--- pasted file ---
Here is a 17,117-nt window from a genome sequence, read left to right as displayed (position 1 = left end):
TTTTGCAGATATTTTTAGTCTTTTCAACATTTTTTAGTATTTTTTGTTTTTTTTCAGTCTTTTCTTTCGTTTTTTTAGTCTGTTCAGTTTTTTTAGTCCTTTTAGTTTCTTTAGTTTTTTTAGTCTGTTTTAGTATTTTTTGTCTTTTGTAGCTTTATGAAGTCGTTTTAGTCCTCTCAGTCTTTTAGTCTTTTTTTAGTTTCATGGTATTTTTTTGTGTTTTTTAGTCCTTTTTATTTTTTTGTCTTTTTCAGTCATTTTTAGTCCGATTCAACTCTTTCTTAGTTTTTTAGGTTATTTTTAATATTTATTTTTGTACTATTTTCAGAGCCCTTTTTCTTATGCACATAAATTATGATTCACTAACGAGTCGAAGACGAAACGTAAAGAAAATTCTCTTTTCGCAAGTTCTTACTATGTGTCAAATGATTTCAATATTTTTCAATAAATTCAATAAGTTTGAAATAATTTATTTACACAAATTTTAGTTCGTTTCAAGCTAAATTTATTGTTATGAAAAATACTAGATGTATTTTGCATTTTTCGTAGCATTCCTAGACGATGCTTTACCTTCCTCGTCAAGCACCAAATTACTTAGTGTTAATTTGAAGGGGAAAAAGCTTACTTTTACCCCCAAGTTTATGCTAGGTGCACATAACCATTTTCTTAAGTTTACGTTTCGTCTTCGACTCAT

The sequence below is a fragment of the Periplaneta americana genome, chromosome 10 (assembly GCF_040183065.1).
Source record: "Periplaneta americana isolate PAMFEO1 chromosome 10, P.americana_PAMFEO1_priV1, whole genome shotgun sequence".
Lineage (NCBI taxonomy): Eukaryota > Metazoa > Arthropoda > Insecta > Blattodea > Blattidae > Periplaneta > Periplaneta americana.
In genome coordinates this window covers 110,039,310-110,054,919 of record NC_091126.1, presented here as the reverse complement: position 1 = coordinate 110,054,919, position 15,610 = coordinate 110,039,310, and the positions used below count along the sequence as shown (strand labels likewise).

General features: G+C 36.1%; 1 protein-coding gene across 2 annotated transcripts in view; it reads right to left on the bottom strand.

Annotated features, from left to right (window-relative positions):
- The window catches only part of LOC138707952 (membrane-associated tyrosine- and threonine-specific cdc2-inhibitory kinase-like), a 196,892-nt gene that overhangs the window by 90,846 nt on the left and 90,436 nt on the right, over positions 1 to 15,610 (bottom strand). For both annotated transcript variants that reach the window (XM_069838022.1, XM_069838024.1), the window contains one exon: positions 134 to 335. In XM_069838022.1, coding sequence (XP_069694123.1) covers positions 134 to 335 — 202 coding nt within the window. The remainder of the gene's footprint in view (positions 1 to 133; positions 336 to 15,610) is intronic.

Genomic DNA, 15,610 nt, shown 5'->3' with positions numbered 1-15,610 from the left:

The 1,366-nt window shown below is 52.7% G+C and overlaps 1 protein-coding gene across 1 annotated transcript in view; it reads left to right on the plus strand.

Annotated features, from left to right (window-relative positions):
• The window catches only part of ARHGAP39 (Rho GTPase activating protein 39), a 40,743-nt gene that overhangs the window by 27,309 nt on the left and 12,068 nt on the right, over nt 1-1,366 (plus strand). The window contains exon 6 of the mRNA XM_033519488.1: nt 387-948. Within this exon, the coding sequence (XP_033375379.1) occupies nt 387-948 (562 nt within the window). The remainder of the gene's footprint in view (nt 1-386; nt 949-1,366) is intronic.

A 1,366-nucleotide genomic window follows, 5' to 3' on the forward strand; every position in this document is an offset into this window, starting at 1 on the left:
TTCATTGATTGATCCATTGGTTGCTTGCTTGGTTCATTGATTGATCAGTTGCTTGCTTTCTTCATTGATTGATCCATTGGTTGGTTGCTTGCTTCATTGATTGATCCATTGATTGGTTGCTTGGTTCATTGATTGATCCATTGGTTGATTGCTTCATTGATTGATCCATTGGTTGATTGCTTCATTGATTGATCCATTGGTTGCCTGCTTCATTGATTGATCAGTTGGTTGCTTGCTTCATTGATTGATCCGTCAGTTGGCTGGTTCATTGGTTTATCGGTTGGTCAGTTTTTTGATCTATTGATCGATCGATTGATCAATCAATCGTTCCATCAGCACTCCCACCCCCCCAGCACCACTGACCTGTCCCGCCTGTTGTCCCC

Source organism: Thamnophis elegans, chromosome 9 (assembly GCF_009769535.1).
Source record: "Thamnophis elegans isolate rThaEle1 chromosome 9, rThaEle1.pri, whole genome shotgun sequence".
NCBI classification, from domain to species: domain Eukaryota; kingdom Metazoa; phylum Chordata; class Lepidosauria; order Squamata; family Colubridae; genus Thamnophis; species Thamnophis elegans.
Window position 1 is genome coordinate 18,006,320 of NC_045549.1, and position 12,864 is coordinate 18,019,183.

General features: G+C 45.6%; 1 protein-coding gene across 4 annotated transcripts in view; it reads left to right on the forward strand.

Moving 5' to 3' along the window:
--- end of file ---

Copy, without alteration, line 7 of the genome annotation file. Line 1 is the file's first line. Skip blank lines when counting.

General features: G+C 36.1%; 1 protein-coding gene across 2 annotated transcripts in view; it reads right to left on the bottom strand.